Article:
|Chumba Wumba Nakotzee - the great African philosopher|
The vast majority of philosophy departments in the United States offer courses only on philosophy derived from Europe and the English-speaking world. For example, of the 118 doctoral programs in philosophy in the United States and Canada, only 10 percent have a specialist in Chinese philosophy as part of their regular faculty. Most philosophy departments also offer no courses on Africana, Indian, Islamic, Jewish, Latin American, Native American or other non-European traditions. Indeed, of the top 50 philosophy doctoral programs in the English-speaking world, only 15 percent have any regular faculty members who teach any non-Western philosophy.
... Many philosophers and many departments simply ignore arguments for greater diversity; others respond with arguments for Eurocentrism that we and many others have refuted elsewhere. The profession as a whole remains resolutely Eurocentric.
It therefore seems futile to rehearse arguments for greater diversity one more time, however compelling we find them. Instead, we ask those who sincerely believe that it does make sense to organize our discipline entirely around European and American figures and texts to pursue this agenda with honesty and openness. We therefore suggest that any department that regularly offers courses only on Western philosophy should rename itself “Department of European and American Philosophy.”
This simple change would make the domain and mission of these departments clear, and would signal their true intellectual commitments to students and colleagues. We see no justification for resisting this minor rebranding (though we welcome opposing views in the comments section to this article), particularly for those who endorse, implicitly or explicitly, this Eurocentric orientation.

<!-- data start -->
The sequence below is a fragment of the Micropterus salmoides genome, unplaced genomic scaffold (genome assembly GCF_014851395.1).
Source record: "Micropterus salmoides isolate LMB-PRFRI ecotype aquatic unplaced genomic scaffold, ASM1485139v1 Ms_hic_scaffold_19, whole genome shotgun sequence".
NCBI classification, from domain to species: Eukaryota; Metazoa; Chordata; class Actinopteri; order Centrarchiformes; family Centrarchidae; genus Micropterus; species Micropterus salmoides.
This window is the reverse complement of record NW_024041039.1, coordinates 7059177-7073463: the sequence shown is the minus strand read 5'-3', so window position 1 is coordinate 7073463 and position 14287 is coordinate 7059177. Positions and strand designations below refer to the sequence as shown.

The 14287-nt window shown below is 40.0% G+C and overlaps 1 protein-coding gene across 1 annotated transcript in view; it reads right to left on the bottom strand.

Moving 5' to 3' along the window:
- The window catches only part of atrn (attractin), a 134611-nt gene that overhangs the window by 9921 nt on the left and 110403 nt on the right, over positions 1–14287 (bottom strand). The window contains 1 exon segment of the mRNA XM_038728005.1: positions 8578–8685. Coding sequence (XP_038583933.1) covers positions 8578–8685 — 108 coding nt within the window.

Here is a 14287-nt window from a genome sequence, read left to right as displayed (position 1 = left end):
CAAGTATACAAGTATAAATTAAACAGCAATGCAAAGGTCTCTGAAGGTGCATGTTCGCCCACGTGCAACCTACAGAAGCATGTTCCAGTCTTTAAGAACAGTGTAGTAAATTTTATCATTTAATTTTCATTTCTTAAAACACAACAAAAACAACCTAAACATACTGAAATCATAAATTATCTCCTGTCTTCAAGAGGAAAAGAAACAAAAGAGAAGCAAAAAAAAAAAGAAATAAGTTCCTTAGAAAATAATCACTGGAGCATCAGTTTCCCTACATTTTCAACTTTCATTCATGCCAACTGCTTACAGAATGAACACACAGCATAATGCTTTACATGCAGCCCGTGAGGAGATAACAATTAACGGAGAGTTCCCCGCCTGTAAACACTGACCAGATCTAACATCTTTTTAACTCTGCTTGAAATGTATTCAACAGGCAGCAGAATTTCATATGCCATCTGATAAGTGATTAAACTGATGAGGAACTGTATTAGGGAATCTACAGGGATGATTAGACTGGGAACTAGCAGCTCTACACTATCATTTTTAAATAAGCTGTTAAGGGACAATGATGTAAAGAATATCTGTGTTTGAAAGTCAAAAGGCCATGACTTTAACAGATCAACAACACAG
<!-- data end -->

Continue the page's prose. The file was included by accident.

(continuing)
Some of our colleagues defend this orientation on the grounds that non-European philosophy belongs only in “area studies” departments, like Asian Studies, African Studies or Latin American Studies. We ask that those who hold this view be consistent, and locate their own departments in “area studies” as well, in this case, Anglo-European Philosophical Studies.
Others might argue against renaming on the grounds that it is unfair to single out philosophy: We do not have departments of Euro-American Mathematics or Physics. This is nothing but shabby sophistry. Non-European philosophical traditions offer distinctive solutions to problems discussed within European and American philosophy, raise or frame problems not addressed in the American and European tradition, or emphasize and discuss more deeply philosophical problems that are marginalized in Anglo-European philosophy. There are no comparable differences in how mathematics or physics are practiced in other contemporary cultures.
... Philosophy as a discipline has a serious diversity problem, with women and minorities underrepresented at all levels among students and faculty, even while the percentage of these groups increases among college students.Brown people be takin' over. You better git wid our philosophy, cracker.
We offer one last piece of advice to philosophy departments that have not already embraced curricular diversity. For demographic, political and historical reasons, the change to a more multicultural conception of philosophy in the United States seems inevitable. Heed the Stoic adage: “The Fates lead those who come willingly, and drag those who do not.”Source
Why not rename medicine "Euro-American Medicine" while we're at it? There are distinctive African medical traditions: witch doctors and such. Also the Chinese invented the advanced surgical technique of sticking pins into people. Mass human sacrifice formed part of Latin American preventive medicine. This deserves respect. There are also the voodoo practices prevalent in Benin and Haiti. These represent a unique Africana response to the challenge of bodily infirmity.